In the Old Ramadan, a Girl’s Prayers Went Unheard

girl-in-blue-with-henna
Ramadan brings back memories. When I was a teenager, the other months of the year felt very normal, even boring.  I didn’t look at the calendar all the time, but when we entered the month of fasting for Ramadan, the calendar hanging in the corner of the living room suddenly became very important. I checked it every day and I couldn’t wait to celebrate the Eid holiday when it was over with. The first day of Ramadan was important—it meant twenty-nine days of waiting until I could wear my new clothes for the holiday and eat my favorite cookies.

I started to fast during Ramadan when I was about seven.  Mom encouraged me. She said that when children fast, the reward goes to their parents. My aunt, the sister of my father, disagreed with her and told her that I was still a child and fasting would interfere with my growth. But Mom was proud of my fasting. When we broke the fast that evening, she said to pray that Aunt Sara die soon because she insulted Mom on that day. 

As a young girl, I liked this month because I felt safe when I walked outside. I couldn’t hear the bakery boys whispering and pointing their fingers at me. They didn’t laugh loudly after I left the bakery and the grocery shopkeeper’s eyes didn’t stare at me for long minutes, and the pharmacist didn’t try to touch my fingers when I handed him money for my mother’s medicine. The eyes of the men on the street did not rape me. No car stopped and no drivers winked and invited me for a ride. Everyone knew they were under the fast and had to observe their actions.

I can’t forget Uncle Satar’s poor wife, Friba. I was seventeen and we were about the same age. Her husband smoked from the morning until evening but during the fast he couldn’t smoke and he couldn’t tolerate anyone. To free himself of his frustrations, he beat his wife. Poor woman, she came to our house and I washed her bloody face and told her that she must tolerate this, as the fast month is the time for tolerance. Friba asked me to pray for her, and I said, “I am sorry, I can’t pray for you now because I have my period.”

On the one hand, I was the happiest girl when I had my period in the fasting month because it meant I could eat a snack in the bathroom or some other secret place in the house. On the other hand, it was frustrating to feel unaccepted, shamed, and rejected. Rejected even by God. I was so sad when I thought that my prayers would not be accepted after Mom said women become dirty when they have their monthly period.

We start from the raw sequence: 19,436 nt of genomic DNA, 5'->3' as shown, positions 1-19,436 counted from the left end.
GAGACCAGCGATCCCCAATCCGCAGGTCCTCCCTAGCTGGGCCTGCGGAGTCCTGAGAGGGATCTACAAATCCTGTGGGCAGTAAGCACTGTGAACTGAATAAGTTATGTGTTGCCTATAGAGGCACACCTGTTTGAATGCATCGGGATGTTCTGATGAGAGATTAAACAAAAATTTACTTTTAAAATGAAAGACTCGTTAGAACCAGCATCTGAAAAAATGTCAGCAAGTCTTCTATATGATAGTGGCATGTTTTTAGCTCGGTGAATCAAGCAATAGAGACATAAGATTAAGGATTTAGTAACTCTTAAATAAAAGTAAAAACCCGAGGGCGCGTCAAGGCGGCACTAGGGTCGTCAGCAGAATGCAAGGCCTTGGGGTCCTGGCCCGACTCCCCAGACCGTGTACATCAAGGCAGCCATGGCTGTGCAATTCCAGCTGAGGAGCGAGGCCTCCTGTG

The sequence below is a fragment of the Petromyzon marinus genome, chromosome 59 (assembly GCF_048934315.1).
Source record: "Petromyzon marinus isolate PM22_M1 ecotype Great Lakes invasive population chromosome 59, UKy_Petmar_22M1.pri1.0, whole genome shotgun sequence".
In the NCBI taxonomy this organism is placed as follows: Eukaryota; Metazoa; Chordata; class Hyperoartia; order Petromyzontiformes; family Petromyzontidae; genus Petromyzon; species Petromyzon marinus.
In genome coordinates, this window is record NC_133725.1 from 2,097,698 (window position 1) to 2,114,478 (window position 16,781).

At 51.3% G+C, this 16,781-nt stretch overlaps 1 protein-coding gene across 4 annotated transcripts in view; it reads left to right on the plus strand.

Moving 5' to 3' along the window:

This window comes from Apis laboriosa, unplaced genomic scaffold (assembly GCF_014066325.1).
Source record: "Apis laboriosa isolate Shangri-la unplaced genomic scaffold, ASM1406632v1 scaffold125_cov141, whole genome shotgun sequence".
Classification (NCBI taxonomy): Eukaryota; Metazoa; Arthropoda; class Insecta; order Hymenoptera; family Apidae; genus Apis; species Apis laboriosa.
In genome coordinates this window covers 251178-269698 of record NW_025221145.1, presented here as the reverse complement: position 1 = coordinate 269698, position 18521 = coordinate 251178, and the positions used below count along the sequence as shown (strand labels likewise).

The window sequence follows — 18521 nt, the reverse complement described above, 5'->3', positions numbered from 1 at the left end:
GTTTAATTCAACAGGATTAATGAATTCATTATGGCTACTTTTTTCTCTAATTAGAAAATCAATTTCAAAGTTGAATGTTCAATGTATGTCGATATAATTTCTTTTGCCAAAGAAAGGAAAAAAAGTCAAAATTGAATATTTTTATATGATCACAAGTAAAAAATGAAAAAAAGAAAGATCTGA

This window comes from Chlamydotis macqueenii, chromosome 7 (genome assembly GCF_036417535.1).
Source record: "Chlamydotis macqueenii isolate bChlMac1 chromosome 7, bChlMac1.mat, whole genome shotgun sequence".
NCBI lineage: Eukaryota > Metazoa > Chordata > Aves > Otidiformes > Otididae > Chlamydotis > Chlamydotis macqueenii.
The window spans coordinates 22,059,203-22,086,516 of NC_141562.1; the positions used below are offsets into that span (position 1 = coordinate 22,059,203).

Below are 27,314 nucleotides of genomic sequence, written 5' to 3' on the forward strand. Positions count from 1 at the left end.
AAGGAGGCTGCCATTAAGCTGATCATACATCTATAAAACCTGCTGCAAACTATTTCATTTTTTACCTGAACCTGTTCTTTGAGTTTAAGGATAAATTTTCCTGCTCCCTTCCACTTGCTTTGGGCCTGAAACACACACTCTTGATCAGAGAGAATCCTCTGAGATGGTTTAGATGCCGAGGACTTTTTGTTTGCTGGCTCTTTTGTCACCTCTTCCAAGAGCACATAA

Our school teachers confirmed this, and our Islamic teacher at university said that because women cannot fast for all thirty days of Ramadan and cannot pray every day, women are half believers and narrow minded. I wondered about this.  My brother with four kilos of garbage in his stomach could pray and his prayers were accepted but mine were not?

In Ramadan month we were “guests of God.” I heard this from everyone, even from our old battery-operated radio. I thought that if anyone came to my house as a guest and spent the whole day without eating and drinking, even if she was my best friend, she wouldn’t come again. But the story was different with our God.

Even when I was considered a dirty girl whose prayers were not accepted, I still prayed in front of my brother and I remember the panic I felt worrying that someone might discover that I was eating during the day.  It hurt me to feel like I was not even heard by God, that I didn’t have any supporter at all.  I told God: “I want you to hear me all the time. God! I am not dirty, I am a human, and you created me.”

It is Ramadan now, but I am not fasting. I know now that God loves me. He is kinder now than at any other time. But the old memories hurt because I now know that I wasn’t worshiping the real God.  I was practicing the wrong beliefs and behaviors. I feel pity for all of us for all those days we made ourselves angry, thirsty, and wild, yet we were not changed for the better.

By Pari

U.S. Army Photo by Task Force Destiny Public Affairs Officer Sadie Bleistein


Source : awwproject[dot]org
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